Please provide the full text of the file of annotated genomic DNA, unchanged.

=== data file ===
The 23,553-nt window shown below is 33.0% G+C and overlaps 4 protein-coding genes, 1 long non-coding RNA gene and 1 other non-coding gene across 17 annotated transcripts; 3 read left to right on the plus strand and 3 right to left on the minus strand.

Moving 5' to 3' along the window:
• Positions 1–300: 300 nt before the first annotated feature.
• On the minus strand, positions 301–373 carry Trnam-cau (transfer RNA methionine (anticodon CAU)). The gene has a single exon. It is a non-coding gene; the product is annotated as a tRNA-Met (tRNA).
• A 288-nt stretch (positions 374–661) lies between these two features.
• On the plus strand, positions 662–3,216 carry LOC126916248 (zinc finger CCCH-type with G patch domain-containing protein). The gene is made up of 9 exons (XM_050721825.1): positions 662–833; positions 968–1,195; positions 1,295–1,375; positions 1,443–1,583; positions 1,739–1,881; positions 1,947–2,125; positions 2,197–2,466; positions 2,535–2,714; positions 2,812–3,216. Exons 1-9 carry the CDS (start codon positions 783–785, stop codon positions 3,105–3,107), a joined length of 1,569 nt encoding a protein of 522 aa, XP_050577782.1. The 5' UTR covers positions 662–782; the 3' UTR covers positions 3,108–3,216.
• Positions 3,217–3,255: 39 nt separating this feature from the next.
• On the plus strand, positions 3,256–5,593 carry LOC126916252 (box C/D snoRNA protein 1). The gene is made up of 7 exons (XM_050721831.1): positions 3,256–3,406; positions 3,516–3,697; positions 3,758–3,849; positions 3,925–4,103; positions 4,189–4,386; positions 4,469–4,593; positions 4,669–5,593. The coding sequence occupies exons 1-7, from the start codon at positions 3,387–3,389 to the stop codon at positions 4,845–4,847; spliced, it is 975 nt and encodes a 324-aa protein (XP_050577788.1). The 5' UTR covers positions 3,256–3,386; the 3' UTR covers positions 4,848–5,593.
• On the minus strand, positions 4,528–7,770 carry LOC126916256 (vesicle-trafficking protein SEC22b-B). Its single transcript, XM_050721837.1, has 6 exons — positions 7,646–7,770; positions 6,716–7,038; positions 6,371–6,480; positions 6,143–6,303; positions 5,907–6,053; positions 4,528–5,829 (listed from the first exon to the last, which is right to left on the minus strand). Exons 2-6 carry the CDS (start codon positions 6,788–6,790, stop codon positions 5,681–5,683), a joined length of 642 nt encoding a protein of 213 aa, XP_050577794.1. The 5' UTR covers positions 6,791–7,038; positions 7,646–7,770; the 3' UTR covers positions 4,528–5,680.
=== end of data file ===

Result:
The 23,553-nt window shown below is 33.0% G+C and overlaps 4 protein-coding genes, 1 long non-coding RNA gene and 1 other non-coding gene across 17 annotated transcripts; 3 read left to right on the plus strand and 3 right to left on the minus strand.

Moving 5' to 3' along the window:
• Positions 1–300: 300 nt before the first annotated feature.
• On the minus strand, positions 301–373 carry Trnam-cau (transfer RNA methionine (anticodon CAU)). The gene has a single exon. It is a non-coding gene; the product is annotated as a tRNA-Met (tRNA).
• A 288-nt stretch (positions 374–661) lies between these two features.
• On the plus strand, positions 662–3,216 carry LOC126916248 (zinc finger CCCH-type with G patch domain-containing protein). The gene is made up of 9 exons (XM_050721825.1): positions 662–833; positions 968–1,195; positions 1,295–1,375; positions 1,443–1,583; positions 1,739–1,881; positions 1,947–2,125; positions 2,197–2,466; positions 2,535–2,714; positions 2,812–3,216. Exons 1-9 carry the CDS (start codon positions 783–785, stop codon positions 3,105–3,107), a joined length of 1,569 nt encoding a protein of 522 aa, XP_050577782.1. The 5' UTR covers positions 662–782; the 3' UTR covers positions 3,108–3,216.
• Positions 3,217–3,255: 39 nt separating this feature from the next.
• On the plus strand, positions 3,256–5,593 carry LOC126916252 (box C/D snoRNA protein 1). The gene is made up of 7 exons (XM_050721831.1): positions 3,256–3,406; positions 3,516–3,697; positions 3,758–3,849; positions 3,925–4,103; positions 4,189–4,386; positions 4,469–4,593; positions 4,669–5,593. The coding sequence occupies exons 1-7, from the start codon at positions 3,387–3,389 to the stop codon at positions 4,845–4,847; spliced, it is 975 nt and encodes a 324-aa protein (XP_050577788.1). The 5' UTR covers positions 3,256–3,386; the 3' UTR covers positions 4,848–5,593.
• On the minus strand, positions 4,528–7,770 carry LOC126916256 (vesicle-trafficking protein SEC22b-B). Its single transcript, XM_050721837.1, has 6 exons — positions 7,646–7,770; positions 6,716–7,038; positions 6,371–6,480; positions 6,143–6,303; positions 5,907–6,053; positions 4,528–5,829 (listed from the first exon to the last, which is right to left on the minus strand). Exons 2-6 carry the CDS (start codon positions 6,788–6,790, stop codon positions 5,681–5,683), a joined length of 642 nt encoding a protein of 213 aa, XP_050577794.1. The 5' UTR covers positions 6,791–7,038; positions 7,646–7,770; the 3' UTR covers positions 4,528–5,680.